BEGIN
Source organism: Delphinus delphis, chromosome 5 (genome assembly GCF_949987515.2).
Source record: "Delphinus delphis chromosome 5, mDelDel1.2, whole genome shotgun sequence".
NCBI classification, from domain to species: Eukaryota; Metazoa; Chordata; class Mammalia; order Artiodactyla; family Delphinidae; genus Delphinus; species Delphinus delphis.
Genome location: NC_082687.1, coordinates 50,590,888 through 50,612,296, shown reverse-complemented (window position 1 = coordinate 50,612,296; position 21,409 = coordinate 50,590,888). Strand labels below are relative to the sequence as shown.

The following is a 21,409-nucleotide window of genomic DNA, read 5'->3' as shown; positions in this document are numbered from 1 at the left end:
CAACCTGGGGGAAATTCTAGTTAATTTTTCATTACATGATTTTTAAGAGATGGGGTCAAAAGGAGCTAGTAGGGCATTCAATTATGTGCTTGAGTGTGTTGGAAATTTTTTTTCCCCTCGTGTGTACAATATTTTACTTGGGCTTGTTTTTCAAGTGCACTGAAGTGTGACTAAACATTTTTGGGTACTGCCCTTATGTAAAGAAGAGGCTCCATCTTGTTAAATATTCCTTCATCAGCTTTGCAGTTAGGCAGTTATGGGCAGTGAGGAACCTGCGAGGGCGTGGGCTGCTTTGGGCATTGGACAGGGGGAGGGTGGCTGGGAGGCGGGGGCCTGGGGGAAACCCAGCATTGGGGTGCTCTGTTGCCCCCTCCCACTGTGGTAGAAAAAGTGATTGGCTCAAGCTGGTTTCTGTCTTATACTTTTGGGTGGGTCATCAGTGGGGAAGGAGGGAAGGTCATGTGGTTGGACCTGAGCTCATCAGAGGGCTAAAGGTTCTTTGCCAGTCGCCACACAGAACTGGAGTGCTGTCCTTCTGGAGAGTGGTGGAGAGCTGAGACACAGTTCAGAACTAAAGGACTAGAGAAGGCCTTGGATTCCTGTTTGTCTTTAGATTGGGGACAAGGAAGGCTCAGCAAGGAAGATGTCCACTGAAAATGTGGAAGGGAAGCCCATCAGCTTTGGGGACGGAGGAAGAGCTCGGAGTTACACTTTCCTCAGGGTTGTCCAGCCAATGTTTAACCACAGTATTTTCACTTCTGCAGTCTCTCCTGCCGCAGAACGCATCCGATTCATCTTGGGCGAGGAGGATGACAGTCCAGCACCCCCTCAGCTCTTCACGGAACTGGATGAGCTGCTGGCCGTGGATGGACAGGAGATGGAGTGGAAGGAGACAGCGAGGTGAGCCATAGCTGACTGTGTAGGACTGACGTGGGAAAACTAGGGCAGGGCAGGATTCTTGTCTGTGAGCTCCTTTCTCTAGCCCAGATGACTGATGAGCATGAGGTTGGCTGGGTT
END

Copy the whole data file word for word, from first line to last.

Source organism: Delphinus delphis, chromosome 5 (genome assembly GCF_949987515.2).
Source record: "Delphinus delphis chromosome 5, mDelDel1.2, whole genome shotgun sequence".
NCBI classification, from domain to species: Eukaryota; Metazoa; Chordata; class Mammalia; order Artiodactyla; family Delphinidae; genus Delphinus; species Delphinus delphis.
Genome location: NC_082687.1, coordinates 50,590,888 through 50,612,296, shown reverse-complemented (window position 1 = coordinate 50,612,296; position 21,409 = coordinate 50,590,888). Strand labels below are relative to the sequence as shown.

The following is a 21,409-nucleotide window of genomic DNA, read 5'->3' as shown; positions in this document are numbered from 1 at the left end:
CAACCTGGGGGAAATTCTAGTTAATTTTTCATTACATGATTTTTAAGAGATGGGGTCAAAAGGAGCTAGTAGGGCATTCAATTATGTGCTTGAGTGTGTTGGAAATTTTTTTTCCCCTCGTGTGTACAATATTTTACTTGGGCTTGTTTTTCAAGTGCACTGAAGTGTGACTAAACATTTTTGGGTACTGCCCTTATGTAAAGAAGAGGCTCCATCTTGTTAAATATTCCTTCATCAGCTTTGCAGTTAGGCAGTTATGGGCAGTGAGGAACCTGCGAGGGCGTGGGCTGCTTTGGGCATTGGACAGGGGGAGGGTGGCTGGGAGGCGGGGGCCTGGGGGAAACCCAGCATTGGGGTGCTCTGTTGCCCCCTCCCACTGTGGTAGAAAAAGTGATTGGCTCAAGCTGGTTTCTGTCTTATACTTTTGGGTGGGTCATCAGTGGGGAAGGAGGGAAGGTCATGTGGTTGGACCTGAGCTCATCAGAGGGCTAAAGGTTCTTTGCCAGTCGCCACACAGAACTGGAGTGCTGTCCTTCTGGAGAGTGGTGGAGAGCTGAGACACAGTTCAGAACTAAAGGACTAGAGAAGGCCTTGGATTCCTGTTTGTCTTTAGATTGGGGACAAGGAAGGCTCAGCAAGGAAGATGTCCACTGAAAATGTGGAAGGGAAGCCCATCAGCTTTGGGGACGGAGGAAGAGCTCGGAGTTACACTTTCCTCAGGGTTGTCCAGCCAATGTTTAACCACAGTATTTTCACTTCTGCAGTCTCTCCTGCCGCAGAACGCATCCGATTCATCTTGGGCGAGGAGGATGACAGTCCAGCACCCCCTCAGCTCTTCACGGAACTGGATGAGCTGCTGGCCGTGGATGGACAGGAGATGGAGTGGAAGGAGACAGCGAGGTGAGCCATAGCTGACTGTGTAGGACTGACGTGGGAAAACTAGGGCAGGGCAGGATTCTTGTCTGTGAGCTCCTTTCTCTAGCCCAGATGACTGATGAGCATGAGGTTGGCTGGGTT